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      Arabidopsis Exocyst Subcomplex Containing Subunit EXO70B1 Is Involved in Autophagy-Related Transport to the Vacuole (pages 1155–1165)

      Ivan Kulich, Tamara Pečenková, Juraj Sekereš, Ondřej Smetana, Matyáš Fendrych, Ilse Foissner, Margit Höftberger and Viktor Žárský

      Article first published online: 17 SEP 2013 | DOI: 10.1111/tra.12101

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      Exocyst, an octameric complex known to tether exocytotic vesicles to the plasma membrane, is found to be involved in the Golgi-independent autophagic membrane transport into the vacuole directed by EXO70B1 subunit—one of 23 EXO70 paralogs in Arabidopsis. EXO70B1/ATG8f positive compartments are internalized into the central vacuole and exo70B1 mutants show decreased number of intravacuolar autophagic bodies, increased nitrogen starvation susceptibility, ectopic hypersensitive response mediated by salicylic acid accumulation and vacuole anthocyanin accumulation defects.

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      Toxoplasma gondii Syntaxin 6 Is Required for Vesicular Transport Between Endosomal-Like Compartments and the Golgi Complex (pages 1166–1181)

      Allison J. Jackson, Caroline Clucas, Nicola J. Mamczur, David J. Ferguson and Markus Meissner

      Article first published online: 12 SEP 2013 | DOI: 10.1111/tra.12102

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      The apicomplexan parasite Toxoplasma gondii has a complex secretory system. Here, we characterize the apicomplexan SNARE, Syntaxin 6 (TgStx6), and show that it localizes to the trans Golgi network (TGN). TgStx6 controls retrograde vesicle trafficking from the endosomal-like compartments (ELCs) to the TGN and Golgi. Overexpression of TgStx6 is lethal for the parasite and causes expansion of the ELCs and Golgi fragmentation. Toxoplasma's secretory system appears plant-like with an elaborate TGN acting as a major sorting compartment where trafficking pathways intersect.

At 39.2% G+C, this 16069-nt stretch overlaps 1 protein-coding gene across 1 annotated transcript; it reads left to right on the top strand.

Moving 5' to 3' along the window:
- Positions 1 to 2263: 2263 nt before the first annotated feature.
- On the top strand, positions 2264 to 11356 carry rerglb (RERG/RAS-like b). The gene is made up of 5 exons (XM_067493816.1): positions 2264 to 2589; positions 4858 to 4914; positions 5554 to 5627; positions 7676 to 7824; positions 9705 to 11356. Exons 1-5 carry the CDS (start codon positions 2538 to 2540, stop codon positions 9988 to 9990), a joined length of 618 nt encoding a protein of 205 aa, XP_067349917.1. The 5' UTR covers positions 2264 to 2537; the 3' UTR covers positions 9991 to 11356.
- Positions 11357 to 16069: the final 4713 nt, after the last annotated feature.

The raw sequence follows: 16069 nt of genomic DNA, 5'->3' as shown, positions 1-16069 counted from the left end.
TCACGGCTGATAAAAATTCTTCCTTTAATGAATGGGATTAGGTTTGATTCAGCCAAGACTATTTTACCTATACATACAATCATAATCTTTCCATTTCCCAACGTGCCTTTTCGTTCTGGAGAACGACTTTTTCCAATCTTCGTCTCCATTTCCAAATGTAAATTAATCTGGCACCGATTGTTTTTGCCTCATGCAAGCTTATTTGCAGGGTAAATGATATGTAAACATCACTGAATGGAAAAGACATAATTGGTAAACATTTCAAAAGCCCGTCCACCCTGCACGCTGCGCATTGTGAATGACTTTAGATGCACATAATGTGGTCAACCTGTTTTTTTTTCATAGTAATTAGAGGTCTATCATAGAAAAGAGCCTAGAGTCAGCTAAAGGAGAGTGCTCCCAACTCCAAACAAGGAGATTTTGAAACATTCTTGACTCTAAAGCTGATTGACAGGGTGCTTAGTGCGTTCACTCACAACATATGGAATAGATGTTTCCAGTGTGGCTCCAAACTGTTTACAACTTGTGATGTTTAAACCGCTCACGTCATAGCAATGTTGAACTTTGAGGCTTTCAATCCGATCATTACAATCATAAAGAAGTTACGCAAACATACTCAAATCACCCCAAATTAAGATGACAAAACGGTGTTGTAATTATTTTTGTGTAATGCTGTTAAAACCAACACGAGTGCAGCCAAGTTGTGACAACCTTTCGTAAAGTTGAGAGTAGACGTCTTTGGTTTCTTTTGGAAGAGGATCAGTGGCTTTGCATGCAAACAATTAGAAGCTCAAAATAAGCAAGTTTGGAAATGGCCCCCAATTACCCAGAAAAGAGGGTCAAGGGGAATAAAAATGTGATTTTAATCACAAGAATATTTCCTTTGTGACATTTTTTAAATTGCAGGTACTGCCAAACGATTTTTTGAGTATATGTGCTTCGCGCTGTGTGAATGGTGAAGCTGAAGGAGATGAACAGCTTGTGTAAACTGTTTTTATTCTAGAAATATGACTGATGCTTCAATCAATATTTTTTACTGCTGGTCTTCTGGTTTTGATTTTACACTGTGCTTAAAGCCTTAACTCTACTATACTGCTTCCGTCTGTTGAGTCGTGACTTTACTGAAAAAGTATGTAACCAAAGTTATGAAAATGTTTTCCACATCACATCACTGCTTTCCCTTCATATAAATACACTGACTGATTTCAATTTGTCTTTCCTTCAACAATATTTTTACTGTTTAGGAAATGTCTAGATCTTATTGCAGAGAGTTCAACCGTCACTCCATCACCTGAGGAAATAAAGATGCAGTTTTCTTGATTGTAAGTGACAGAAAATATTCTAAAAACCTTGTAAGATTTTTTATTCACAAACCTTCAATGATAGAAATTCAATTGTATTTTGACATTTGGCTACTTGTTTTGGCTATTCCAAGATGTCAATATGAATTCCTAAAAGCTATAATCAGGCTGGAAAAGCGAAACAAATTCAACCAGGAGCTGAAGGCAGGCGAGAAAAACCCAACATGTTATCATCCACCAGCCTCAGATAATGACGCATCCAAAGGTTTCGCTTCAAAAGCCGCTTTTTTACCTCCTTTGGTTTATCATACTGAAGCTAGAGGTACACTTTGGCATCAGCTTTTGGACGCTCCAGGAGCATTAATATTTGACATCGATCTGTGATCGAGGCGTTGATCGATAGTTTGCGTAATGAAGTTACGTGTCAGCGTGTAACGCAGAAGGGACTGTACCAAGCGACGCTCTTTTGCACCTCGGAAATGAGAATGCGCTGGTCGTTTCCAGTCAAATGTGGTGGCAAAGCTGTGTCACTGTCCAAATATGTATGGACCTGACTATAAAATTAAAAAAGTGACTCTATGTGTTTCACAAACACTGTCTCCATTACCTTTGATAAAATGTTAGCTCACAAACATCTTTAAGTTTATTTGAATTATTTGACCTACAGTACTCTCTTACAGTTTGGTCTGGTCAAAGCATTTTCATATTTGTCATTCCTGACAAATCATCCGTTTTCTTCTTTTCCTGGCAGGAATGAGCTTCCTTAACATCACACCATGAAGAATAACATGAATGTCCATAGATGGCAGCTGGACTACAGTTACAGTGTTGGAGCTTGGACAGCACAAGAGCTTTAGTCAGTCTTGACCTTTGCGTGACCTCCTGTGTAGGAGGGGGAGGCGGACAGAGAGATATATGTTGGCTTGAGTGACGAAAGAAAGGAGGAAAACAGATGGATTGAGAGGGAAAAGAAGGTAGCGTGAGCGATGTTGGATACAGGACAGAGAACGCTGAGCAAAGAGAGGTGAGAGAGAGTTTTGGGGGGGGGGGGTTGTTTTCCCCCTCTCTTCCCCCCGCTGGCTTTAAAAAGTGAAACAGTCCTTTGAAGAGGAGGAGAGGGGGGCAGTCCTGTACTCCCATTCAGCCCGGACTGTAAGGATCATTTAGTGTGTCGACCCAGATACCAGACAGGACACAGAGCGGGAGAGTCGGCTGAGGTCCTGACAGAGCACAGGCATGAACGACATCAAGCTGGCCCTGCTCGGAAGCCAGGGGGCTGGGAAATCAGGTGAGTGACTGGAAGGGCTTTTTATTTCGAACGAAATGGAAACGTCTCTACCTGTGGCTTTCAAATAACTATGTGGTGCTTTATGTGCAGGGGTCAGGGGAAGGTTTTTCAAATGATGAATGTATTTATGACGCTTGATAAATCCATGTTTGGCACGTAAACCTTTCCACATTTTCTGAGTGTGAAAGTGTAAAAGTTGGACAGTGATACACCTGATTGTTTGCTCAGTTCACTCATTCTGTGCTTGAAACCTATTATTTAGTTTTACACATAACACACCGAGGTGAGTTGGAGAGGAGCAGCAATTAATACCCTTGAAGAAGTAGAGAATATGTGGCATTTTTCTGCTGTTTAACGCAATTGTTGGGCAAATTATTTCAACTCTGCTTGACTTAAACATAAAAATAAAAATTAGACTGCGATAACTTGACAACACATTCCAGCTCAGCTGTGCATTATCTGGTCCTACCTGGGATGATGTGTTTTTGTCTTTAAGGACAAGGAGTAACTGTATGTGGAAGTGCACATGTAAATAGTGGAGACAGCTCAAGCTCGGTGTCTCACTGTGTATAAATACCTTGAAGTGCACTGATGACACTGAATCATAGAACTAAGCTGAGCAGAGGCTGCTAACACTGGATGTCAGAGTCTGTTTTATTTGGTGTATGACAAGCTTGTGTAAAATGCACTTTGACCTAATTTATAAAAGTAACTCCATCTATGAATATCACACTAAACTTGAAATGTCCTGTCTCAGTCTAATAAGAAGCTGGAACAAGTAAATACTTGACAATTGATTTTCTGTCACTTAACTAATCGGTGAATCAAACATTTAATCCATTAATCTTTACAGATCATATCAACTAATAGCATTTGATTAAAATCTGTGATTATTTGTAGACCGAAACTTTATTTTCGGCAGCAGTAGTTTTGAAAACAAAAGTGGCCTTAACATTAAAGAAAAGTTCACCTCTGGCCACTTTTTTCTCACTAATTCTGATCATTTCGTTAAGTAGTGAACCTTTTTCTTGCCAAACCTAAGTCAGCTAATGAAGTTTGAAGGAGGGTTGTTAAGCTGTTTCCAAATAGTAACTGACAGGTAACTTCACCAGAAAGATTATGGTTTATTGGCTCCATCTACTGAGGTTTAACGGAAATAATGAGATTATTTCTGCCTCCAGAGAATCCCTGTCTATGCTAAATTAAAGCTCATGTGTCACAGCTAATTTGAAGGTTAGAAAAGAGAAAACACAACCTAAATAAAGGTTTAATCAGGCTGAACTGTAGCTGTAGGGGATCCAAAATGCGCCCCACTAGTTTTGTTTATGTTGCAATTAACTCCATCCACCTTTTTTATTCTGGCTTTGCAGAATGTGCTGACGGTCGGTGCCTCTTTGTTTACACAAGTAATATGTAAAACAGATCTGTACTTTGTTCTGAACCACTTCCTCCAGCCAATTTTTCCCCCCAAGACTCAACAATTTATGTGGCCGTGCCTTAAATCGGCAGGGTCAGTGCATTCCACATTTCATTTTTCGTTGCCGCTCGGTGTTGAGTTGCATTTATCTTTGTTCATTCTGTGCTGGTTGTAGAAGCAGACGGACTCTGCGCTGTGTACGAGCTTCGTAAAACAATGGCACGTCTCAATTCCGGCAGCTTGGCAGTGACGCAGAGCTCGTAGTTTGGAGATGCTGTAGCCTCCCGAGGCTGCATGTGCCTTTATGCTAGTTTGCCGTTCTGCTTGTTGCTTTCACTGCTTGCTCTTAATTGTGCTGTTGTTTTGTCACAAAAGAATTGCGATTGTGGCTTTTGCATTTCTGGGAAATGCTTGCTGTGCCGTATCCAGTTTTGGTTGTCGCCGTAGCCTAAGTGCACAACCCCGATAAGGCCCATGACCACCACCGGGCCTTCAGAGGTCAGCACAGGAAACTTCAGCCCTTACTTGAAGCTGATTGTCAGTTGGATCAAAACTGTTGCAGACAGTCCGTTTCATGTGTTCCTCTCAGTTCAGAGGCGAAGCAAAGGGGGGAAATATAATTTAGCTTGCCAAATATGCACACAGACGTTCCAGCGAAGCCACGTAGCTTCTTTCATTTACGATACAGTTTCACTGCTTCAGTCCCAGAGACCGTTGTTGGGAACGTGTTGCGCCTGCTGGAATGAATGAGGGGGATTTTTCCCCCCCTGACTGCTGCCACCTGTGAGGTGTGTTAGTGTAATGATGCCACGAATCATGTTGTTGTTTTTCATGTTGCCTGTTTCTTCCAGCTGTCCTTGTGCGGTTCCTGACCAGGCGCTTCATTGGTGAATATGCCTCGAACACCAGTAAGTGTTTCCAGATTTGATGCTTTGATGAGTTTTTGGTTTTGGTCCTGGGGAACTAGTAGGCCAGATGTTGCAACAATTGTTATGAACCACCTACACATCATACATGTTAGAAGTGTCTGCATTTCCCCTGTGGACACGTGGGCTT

3. Traffic Interchange

    1. Top of page
    2. Reviews
    3. Original Articles
    4. Traffic Interchange
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      Sialic Acid Linkage in Glycosphingolipids Is a Molecular Correlate for Trafficking and Delivery of Extracellular Cargo (pages 1182–1191)

      Madhu Sudhan Ravindran, Lukas Bahati Tanner and Markus R. Wenk

      Article first published online: 16 SEP 2013 | DOI: 10.1111/tra.12100

      Trafficking of extracellular cargoes are highly dynamic, but ordered processes at the molecular and structural level. Here, we describe the role of host cell surface glycosphingolipids as molecular correlates for recognition and trafficking of viruses and bacterial toxins. We propose that the position of sialic acid attachment in the glycosphingolipid structure correlates with the intracellular trafficking route of extracellular cargoes. Our study provides a testable hypothesis for future investigations into a wide range of intracellular trafficking events.